“We’re new at this, so we’re kind of stumbling as we go along, but we are very eager to learn, and we really want to see the end goal materialise, that is, new communities of Jesus followers established.”

*Name changed for security

OM Communications intern Jana Eller is a student studying journalism and missions and loves to see how God is moving among the nations. She is always up for spontaneous adventures and exploring new things.

Crossing oceans and social protocols

Amin* and Nawar* have lived in OM’s Near East Field (field consisting of Jordan, Lebanon, Syria and Iraq) for nearly two years and have learned how to navigate many of the cultural differences. As OM members sent from Latin American countries, they hope to help recruit more Latino missionaries to go to the Arab world.

Amin and Nawar have found many key similarities between Latin and Arab culture, which has helped them to connect and adjust on the field. For example, one of the most important values in both cultures includes a strong focus on family and relationships.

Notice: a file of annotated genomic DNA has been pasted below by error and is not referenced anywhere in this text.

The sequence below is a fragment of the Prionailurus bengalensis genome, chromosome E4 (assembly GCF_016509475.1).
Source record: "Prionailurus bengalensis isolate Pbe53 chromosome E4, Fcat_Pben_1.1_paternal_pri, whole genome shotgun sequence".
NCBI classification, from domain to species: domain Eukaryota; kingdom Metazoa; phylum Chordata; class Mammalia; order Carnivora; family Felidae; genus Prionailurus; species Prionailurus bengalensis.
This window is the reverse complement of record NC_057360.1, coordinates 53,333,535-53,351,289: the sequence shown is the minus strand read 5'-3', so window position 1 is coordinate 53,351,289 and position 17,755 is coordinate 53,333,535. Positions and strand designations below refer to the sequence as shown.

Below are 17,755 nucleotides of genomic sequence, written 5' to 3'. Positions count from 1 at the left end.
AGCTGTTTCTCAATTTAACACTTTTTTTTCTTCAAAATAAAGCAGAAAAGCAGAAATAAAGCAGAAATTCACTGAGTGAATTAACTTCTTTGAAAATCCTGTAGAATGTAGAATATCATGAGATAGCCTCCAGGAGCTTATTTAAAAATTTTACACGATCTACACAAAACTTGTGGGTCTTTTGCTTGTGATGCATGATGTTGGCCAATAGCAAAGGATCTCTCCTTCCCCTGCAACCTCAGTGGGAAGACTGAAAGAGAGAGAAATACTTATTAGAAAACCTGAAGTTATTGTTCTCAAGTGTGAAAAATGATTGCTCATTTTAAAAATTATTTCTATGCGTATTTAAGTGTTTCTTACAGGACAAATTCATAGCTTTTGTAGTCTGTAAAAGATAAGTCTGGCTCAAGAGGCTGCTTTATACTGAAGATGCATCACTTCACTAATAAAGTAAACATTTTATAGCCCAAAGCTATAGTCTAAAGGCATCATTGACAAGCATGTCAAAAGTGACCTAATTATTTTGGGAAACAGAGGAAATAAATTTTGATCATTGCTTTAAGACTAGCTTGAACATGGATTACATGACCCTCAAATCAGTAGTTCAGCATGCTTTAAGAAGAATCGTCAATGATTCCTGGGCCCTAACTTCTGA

“Everything is about relationships. The Latinos are very quick doing that. So that’s not an issue,” Amin explains. “We like to be together, we like to party to music, and food is a priority. If you have good food, that is important.”

“We connect with people very similarly. So for us, it’s not hard to connect with people and to have friends,” Nawar continues.

Learning social protocols

According to Amin, one of the biggest challenges in navigating these relationships, however, includes learning the social protocols, which vary from Latin culture. While some Arab cultures tend to appear more direct and open, this can shock those who are unfamiliar with that behaviour, he explains. Learning these protocols is key to successfully forming significant relationships with locals, he insists.

Regarding neighbourly visits, “maybe you need to learn a few things: what’s first, what’s after, what’s at the very end,” Amin explains.

One example he uses is offering coffee to guests. Whereas in Latin countries, this gesture may be seen as simply polite, many Arabs interpret this as a signal from the host that it is time to leave. In addition, in the Near East when the host offers anything, the guest is welcome to make a request for a different item, which also contrasts Amin and Nawar’s home cultures.